A Visit to Hanover College

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The overlook on campus has a perfect view of three distinct bends of the Ohio River. (They’re easier to see on a sunny day, of course.)

The rain had returned by the time we arrived at Hanover College on our second-to-last stop on the 2016 Independent Colleges of Indiana campus tours. Still, when two busloads of counselors unload on the grounds of a school that consistently ranks among the most beautiful in the nation by a variety of the groups who rank that sort of thing (including The Princeton Review, who ranked them at 14 last year), the weather is of little consequence – especially when we’re talking about Indiana’s oldest private college and a campus that overlooks the only place in the Midwest where you can clearly see three bends in the Ohio river. (There are also four hiking trails and 15 waterfalls on campus if you want to explore and keep count.)

Needless to say, thanks to its location (historic Madison, Indiana, a former major river port which today boasts a full 133 city blocks on the National Register of Historic Places), proximity to major cities like Indianapolis, Cincinnati, and Louisville, and rural setting, students who want a liberal arts education with big hands-on opportunities and enjoy the outdoors won’t do better than Hanover.

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Its proximity to the mid-south region of the U.S. means that there is a distinctively-southern feel to the buildings on campus.

Like many of its liberal arts brethren, Hanover is a small school of just over 1,100 students that boasts an average class size of 13. (In fact, the largest lecture hall on campus only holds 60 students.) Thus, a personalized and individualized education for every student is a hallmark of the school – including the opportunity for students to create their own majors if they so desire. (Prefer a super-structured major instead? Engineering will soon be offered as part of the curriculum.)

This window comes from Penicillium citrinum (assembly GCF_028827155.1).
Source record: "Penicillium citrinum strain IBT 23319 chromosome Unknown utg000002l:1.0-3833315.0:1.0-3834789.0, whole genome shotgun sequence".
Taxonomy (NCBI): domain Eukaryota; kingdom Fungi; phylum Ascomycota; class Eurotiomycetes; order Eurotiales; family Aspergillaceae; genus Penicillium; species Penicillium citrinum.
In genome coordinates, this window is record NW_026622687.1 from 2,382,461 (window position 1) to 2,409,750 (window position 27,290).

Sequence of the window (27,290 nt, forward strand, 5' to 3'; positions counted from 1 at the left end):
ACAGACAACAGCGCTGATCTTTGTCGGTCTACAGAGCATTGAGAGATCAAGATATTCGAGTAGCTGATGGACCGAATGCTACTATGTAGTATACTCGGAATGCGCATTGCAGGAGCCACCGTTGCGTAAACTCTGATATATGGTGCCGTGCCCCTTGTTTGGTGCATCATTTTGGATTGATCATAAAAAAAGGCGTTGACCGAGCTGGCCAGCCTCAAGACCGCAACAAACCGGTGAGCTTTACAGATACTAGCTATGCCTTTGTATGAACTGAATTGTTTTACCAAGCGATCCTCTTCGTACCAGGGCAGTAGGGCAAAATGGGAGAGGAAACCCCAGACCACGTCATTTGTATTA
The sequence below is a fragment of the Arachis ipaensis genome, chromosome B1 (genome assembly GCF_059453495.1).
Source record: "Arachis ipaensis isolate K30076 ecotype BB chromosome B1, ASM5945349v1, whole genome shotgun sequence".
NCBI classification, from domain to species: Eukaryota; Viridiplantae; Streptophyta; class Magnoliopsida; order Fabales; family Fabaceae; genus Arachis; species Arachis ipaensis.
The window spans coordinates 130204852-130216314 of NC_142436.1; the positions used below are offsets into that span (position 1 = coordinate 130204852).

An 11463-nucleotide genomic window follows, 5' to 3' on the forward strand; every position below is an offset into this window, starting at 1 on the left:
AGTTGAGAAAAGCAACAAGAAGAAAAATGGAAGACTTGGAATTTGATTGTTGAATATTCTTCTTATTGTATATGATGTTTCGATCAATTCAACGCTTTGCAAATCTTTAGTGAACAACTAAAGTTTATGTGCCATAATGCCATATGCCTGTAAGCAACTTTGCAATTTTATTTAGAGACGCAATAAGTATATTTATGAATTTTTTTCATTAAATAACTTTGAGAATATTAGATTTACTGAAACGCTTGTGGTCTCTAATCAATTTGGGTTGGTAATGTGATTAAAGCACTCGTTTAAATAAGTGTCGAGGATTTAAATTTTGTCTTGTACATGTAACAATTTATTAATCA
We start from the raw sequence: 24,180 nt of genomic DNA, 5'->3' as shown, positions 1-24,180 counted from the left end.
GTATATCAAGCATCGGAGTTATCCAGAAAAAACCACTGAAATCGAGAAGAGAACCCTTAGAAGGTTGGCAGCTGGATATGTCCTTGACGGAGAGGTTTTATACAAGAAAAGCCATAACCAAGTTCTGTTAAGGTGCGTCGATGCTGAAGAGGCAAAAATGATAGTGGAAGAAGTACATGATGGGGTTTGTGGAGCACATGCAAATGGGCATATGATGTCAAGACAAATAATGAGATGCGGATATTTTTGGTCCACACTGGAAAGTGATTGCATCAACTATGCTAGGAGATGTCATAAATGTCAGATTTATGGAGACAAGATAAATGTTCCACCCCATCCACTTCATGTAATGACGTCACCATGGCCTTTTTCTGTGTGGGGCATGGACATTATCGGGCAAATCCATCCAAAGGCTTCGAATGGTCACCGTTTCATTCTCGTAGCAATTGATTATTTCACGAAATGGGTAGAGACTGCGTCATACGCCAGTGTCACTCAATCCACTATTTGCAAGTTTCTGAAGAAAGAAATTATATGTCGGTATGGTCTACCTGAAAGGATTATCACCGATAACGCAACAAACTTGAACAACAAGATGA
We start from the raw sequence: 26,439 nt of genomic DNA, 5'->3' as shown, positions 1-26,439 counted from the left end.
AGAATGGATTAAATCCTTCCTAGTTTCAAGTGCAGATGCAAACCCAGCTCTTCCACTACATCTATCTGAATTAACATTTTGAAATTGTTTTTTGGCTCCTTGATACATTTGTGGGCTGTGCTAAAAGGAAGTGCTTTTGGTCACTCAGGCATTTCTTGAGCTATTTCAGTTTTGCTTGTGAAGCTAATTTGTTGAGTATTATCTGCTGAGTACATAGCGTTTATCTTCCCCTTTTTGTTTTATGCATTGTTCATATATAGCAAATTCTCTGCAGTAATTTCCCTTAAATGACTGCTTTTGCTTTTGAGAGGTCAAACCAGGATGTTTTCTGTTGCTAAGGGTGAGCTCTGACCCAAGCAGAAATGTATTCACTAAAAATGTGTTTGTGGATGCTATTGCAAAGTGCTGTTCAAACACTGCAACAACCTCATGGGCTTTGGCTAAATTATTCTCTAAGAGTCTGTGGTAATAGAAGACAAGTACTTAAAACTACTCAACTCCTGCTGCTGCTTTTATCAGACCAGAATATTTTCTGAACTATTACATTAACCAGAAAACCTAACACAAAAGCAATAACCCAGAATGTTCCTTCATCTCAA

Students may also shape their own individual learning experiences outside the classroom at Hanover; through the Office of Experiential Learning, students not only engage in research and internship experiences to supplement what they’re learning from faculty and textbooks, they’re also developing an extensive network of professional contacts and mentors to guide them after graduation. Depending on each student’s personal goals and interests, they can select experiences that appeal to them and that will hopefully propel them to the next level of their education.

For example, if you were to be – say – a student at Hanover with a strong interest in horses, you might follow in the footsteps of one student who had a full semester internship with Old Friends Thoroughbred Retirement Farm in Georgetown, Kentucky. Responsible for their marketing and promotional efforts as part of the farm’s daily operations, the student was able to use her interest in horse racing combined with her major in economics to create an experience that both inspired and educated her in something she wasn’t familiar with. That’s the strength of both small schools and liberal arts education, readers!

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Equestrians always find a way to incorporate their love into their work.

For active riders, Hanover currently doesn’t have an equestrian team or club (they have in the past) but the combination of the school’s rural location, proximity to major horse show venues, and the flexible thinking of a college that encourages its students to create their own educational pathways means that any student who wants to build an equestrian community on campus will be welcome.

Should Hanover make your short list of schools to consider? Contact me to discuss or pick up a copy of my book to help guide you in your search.

 

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